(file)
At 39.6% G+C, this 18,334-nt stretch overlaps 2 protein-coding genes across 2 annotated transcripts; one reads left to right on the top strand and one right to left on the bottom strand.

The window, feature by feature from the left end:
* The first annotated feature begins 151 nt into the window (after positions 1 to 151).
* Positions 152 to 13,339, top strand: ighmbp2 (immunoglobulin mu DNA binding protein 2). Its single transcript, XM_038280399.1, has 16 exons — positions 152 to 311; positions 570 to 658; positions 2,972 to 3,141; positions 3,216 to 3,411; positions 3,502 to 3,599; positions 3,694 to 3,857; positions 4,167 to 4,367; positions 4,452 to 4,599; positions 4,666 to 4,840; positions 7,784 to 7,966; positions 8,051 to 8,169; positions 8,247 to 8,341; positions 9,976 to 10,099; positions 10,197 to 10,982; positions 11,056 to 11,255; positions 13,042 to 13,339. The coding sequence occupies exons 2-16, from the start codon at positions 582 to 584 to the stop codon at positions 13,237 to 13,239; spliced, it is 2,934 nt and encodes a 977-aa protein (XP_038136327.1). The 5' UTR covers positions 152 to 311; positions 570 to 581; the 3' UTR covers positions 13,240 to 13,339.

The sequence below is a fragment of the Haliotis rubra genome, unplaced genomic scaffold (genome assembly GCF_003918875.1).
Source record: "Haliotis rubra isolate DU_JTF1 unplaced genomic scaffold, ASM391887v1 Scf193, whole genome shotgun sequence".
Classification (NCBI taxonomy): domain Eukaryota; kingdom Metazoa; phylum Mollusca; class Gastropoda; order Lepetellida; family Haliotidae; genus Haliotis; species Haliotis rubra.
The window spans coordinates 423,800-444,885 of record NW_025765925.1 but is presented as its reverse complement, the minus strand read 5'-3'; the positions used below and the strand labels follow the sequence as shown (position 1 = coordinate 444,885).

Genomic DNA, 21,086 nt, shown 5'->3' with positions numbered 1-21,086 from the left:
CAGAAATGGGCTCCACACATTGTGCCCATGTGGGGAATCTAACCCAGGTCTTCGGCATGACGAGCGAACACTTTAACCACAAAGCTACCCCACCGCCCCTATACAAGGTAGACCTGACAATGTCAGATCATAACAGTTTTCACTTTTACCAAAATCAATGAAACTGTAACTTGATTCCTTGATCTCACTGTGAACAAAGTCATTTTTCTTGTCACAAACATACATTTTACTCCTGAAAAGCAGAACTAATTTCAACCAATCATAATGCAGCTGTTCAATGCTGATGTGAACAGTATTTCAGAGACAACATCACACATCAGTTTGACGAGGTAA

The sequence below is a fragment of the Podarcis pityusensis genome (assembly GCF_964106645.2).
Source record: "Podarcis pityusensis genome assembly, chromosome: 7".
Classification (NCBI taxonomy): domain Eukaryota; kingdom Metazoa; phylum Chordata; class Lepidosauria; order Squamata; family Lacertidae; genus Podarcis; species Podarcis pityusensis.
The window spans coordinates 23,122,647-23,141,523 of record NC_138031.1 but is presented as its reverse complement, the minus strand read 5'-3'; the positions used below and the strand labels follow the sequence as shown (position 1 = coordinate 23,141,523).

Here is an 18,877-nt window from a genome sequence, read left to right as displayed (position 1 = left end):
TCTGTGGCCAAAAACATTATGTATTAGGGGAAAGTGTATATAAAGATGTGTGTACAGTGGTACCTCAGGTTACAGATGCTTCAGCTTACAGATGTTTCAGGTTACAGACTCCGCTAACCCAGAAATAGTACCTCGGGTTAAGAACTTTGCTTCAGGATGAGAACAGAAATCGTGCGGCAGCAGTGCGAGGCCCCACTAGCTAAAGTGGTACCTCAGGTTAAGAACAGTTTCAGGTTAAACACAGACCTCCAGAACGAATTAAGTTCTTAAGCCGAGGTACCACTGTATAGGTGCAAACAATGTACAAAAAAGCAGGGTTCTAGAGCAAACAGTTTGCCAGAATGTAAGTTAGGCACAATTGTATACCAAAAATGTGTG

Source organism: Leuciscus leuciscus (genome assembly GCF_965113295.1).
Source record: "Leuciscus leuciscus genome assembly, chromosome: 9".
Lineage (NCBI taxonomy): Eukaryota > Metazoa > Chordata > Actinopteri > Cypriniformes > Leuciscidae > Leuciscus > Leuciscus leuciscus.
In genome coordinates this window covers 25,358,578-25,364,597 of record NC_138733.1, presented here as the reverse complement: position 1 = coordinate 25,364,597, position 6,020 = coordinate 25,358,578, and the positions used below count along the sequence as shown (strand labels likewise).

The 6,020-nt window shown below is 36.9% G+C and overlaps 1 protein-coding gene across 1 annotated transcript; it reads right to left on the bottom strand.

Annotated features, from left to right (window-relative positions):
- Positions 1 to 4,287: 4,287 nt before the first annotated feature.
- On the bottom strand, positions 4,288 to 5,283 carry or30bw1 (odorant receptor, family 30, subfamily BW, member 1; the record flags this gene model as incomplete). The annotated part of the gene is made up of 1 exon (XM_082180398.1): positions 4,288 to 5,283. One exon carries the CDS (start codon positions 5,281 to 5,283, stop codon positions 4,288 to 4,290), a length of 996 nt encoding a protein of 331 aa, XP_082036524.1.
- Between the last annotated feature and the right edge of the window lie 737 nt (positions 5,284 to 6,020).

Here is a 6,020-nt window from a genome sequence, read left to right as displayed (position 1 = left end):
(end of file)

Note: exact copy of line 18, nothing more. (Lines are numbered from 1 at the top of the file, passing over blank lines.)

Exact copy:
Source record: "Leuciscus leuciscus genome assembly, chromosome: 9".